Who, exactly, is watching?
A woman is pacing up and down the sidewalk in front of your child’s school, taking pictures of the children and the school. She seems especially interested in the front and side entrances. A kid runs in to tell his teacher. An alert parent in the carpool lane calls 911.
Your daughter sees a shadow outside her bedroom window and hears a rustling in the flower bed. You rush outside too late to see the culprit but find a large shoe print in the newly raked soil and call 911.
The coach catches the shy sophomore boy everyone believed to be kind and polite sharing nude photos on his phone with the guys in the locker room. He takes the phone and calls the principal – who then has to call the girl’s parents to let them know their daughter’s body is no longer her own private self.
When children’s privacy is violated in ways that are overt, visible, knowable, the violation is unquestioned. It is unacceptable. In most cases it is illegal. Even when a perpetrator is caught, prosecuted and punished, the unease remains. The fear doesn’t go away. The child may not feel safe, may not be able to trust. And the parent – or teacher – lives with the vulnerability of not being able to protect that child.
So why is it different when the violation is hidden, opaque, electronic, commercial, and complicated?
Kim Slingerland, a mother of three in Alberta, Canada, discovered an intrusion into her children’s privacy by an unlikely source: a game app marketed for children in the “family” section of Google Play. The app, which has kids racing cartoon cars driven by animals, looks innocuous, and is even labeled as age-appropriate for young children.
In a report titled “How Game Apps CollectData on Children,” New York Times reporters say that the game is designed to do more than make racing against animal drivers fun. They write “Until last month, the app also shared users’ data, sometimes including the precise location of devices, with more than half-dozen advertising and online tracking companies.” The attorney general of New Mexico filed a lawsuit claiming the maker of Fun Kid Racing had “violated a federal children’s privacy law through dozens of Android apple that shared children’s data.” The suit charges the maker of this and other apps designed for children of “flouting a law intended to prevent the personal data of children under 13 from falling into the hands of predators, hackers and manipulative marketers.” And the suit charges Google with misleading parents and other consumers by listing these un-private apps in the “family” section of its products.
The Times analysts did additional research, confirming academic studies and other investigations that show that without parental consent (or even knowledge), many apps aimed at children are collecting such personal details as names, physical locations, email addresses and tracking other connections such as ads the users click on.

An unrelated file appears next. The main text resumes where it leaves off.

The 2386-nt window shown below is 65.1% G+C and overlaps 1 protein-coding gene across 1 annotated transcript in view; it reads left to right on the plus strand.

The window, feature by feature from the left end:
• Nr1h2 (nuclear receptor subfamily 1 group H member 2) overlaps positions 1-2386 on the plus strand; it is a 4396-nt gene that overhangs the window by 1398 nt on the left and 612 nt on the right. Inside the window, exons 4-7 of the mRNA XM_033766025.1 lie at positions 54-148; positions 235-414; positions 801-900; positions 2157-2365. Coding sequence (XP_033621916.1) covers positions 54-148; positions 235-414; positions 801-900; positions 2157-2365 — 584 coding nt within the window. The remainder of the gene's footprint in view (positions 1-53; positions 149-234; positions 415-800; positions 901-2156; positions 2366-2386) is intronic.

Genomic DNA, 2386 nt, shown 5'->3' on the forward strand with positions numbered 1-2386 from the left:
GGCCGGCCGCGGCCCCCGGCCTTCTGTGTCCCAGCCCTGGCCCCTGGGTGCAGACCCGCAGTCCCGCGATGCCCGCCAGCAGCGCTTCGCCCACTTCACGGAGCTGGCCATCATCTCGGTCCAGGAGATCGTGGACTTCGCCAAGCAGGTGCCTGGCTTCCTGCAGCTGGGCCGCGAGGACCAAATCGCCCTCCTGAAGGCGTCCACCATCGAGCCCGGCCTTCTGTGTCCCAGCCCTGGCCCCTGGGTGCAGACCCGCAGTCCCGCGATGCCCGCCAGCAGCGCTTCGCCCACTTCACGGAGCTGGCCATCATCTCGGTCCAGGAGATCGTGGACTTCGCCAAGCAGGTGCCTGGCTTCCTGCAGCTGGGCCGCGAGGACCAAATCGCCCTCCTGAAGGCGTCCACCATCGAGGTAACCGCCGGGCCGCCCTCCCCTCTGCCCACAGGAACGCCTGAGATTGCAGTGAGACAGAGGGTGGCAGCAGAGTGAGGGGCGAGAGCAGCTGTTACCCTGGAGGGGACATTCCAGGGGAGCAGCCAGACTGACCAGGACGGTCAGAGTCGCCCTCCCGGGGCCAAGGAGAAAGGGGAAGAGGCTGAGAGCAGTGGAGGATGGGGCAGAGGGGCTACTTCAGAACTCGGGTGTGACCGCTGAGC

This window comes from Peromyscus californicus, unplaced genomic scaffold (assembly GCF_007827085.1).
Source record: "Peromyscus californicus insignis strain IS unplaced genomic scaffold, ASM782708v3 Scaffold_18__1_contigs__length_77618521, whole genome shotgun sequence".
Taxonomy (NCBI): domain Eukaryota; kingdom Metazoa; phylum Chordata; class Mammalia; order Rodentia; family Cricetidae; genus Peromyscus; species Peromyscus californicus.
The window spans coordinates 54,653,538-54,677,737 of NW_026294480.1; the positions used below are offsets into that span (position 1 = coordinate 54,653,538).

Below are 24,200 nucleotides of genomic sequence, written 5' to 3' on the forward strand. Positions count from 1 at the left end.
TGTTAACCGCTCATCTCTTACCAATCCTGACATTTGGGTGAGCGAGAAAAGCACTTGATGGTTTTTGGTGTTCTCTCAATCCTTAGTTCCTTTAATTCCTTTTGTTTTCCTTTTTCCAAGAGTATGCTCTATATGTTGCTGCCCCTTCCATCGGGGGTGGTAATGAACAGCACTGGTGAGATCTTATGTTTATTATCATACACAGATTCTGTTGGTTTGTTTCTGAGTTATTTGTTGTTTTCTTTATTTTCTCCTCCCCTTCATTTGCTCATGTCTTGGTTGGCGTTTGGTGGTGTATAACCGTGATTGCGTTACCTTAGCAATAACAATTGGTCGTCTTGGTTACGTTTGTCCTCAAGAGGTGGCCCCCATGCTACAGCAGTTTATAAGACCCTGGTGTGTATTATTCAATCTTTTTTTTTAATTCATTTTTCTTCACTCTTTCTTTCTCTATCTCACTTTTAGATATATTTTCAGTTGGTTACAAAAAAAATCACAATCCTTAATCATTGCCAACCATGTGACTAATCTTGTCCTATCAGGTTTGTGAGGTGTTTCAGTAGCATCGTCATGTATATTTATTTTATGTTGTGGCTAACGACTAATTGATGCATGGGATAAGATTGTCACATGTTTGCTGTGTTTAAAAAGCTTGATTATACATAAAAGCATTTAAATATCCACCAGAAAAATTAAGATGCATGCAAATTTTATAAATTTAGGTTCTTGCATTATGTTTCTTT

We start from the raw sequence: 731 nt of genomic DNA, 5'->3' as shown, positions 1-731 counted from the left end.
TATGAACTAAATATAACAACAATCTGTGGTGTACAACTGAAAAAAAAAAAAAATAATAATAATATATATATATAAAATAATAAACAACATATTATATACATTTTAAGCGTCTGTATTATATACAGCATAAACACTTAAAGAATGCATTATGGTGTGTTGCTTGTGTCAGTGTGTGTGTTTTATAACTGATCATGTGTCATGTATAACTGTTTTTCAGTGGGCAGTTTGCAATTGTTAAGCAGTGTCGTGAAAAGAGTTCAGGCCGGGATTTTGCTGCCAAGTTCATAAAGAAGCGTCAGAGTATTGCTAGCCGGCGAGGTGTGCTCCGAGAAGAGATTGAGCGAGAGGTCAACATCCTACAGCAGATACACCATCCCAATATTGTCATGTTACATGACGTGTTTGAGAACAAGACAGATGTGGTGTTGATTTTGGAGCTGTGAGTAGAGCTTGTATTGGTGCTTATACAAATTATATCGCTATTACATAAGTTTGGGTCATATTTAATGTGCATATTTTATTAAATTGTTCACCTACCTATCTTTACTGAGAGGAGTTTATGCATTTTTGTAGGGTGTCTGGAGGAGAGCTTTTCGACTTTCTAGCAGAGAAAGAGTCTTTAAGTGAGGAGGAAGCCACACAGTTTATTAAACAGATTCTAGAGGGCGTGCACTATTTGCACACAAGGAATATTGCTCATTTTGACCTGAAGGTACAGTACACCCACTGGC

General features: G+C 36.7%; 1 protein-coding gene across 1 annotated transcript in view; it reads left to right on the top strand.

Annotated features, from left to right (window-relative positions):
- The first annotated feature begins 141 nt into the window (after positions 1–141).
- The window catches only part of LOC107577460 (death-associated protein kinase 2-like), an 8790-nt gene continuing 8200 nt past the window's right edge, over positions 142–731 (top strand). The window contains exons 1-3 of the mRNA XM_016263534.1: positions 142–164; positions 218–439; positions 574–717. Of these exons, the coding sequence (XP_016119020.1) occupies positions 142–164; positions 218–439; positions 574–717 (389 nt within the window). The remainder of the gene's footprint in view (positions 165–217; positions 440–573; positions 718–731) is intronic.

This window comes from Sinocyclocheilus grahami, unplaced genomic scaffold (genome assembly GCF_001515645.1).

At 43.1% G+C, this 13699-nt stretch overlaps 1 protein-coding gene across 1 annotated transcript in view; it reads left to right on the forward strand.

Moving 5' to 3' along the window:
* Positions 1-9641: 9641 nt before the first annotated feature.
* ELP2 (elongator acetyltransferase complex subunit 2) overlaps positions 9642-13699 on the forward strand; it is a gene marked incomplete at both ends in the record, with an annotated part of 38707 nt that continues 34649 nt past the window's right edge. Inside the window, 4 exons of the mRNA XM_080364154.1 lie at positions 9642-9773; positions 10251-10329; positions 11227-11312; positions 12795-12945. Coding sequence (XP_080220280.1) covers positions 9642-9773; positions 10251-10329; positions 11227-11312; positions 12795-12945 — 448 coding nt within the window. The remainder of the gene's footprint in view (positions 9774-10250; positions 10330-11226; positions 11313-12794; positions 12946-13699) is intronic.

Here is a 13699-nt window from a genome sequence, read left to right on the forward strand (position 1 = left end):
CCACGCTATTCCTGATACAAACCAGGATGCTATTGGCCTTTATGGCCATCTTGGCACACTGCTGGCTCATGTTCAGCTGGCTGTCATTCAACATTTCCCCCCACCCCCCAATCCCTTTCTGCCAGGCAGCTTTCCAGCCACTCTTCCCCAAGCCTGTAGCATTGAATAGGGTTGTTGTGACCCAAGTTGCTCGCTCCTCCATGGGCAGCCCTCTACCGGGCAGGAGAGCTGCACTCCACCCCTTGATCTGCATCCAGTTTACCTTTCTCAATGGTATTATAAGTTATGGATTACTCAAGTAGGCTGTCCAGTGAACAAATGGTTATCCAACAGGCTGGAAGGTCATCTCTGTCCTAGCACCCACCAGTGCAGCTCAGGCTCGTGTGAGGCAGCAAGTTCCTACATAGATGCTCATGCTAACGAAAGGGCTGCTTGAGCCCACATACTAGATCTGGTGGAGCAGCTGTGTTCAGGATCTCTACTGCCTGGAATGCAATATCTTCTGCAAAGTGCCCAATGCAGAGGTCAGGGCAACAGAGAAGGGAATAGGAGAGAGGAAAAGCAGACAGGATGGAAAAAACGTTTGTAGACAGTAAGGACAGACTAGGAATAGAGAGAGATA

The article, which extends to a full-page story in the Business section, follows attempts to regulate apps designed for children, and restrict their capacity to collect data on children, through laws and regulatory policies. The writers document pushback by Google and others, both denying and defending their practices and urging “self-regulation” by the industry. Graphics accompanying the article show how the data moves from the “user” (a child!) to being collected to then being marketed to third parties.
The article concludes with statements by regulators and industry leaders about whether new laws can protect children’s privacy (their “data” is their lives!), suggesting without good, consistent enforcement these companies will never be compliant.
So about that 911 call: if we don’t know that the person lurking outside the window is really an electronic signal hiding already inside the child’s room, how can we call to report the violation?
Some speculate that the current generation of parents who grew up on computers and cell phones and social media don’t even expect for their personal information to be confidential. They think privacy is passé – it’s over. But I’m not so sure. If these same parents call 911 about that woman with the camera taking pictures of kids who aren’t hers, these parents clearly do care about privacy. They do care about protecting their children. The intruders are just not visible from the carpool lane. They’re not leaving footprints in the flowerbed.
I’ve written before about the ways instructional software and digital testing programs increasingly dominating our classrooms are gathering data on the students – not just from their digital homework and tests but from any other social media they have open on their devices. Researchers are making these intrusions – and the very inadequate laws meant to regulate them – known, but policymakers, often reliant on the big campaign contributions of the tech companies, have been slow to act. And most have little knowledge of how any of this works.
So it may be up to parents to step up, speak up. I suggest sending this article to all the parents you know who may be concerned in general about the amount of “screen time” they allow their young children but think these cute kiddie apps are harmless. The apps and the hidden systems behind them are not safe and there is no way to know just how much of your children's information has been sold to these third parties or what they may already be doing with it.
Let’s stop them from watching.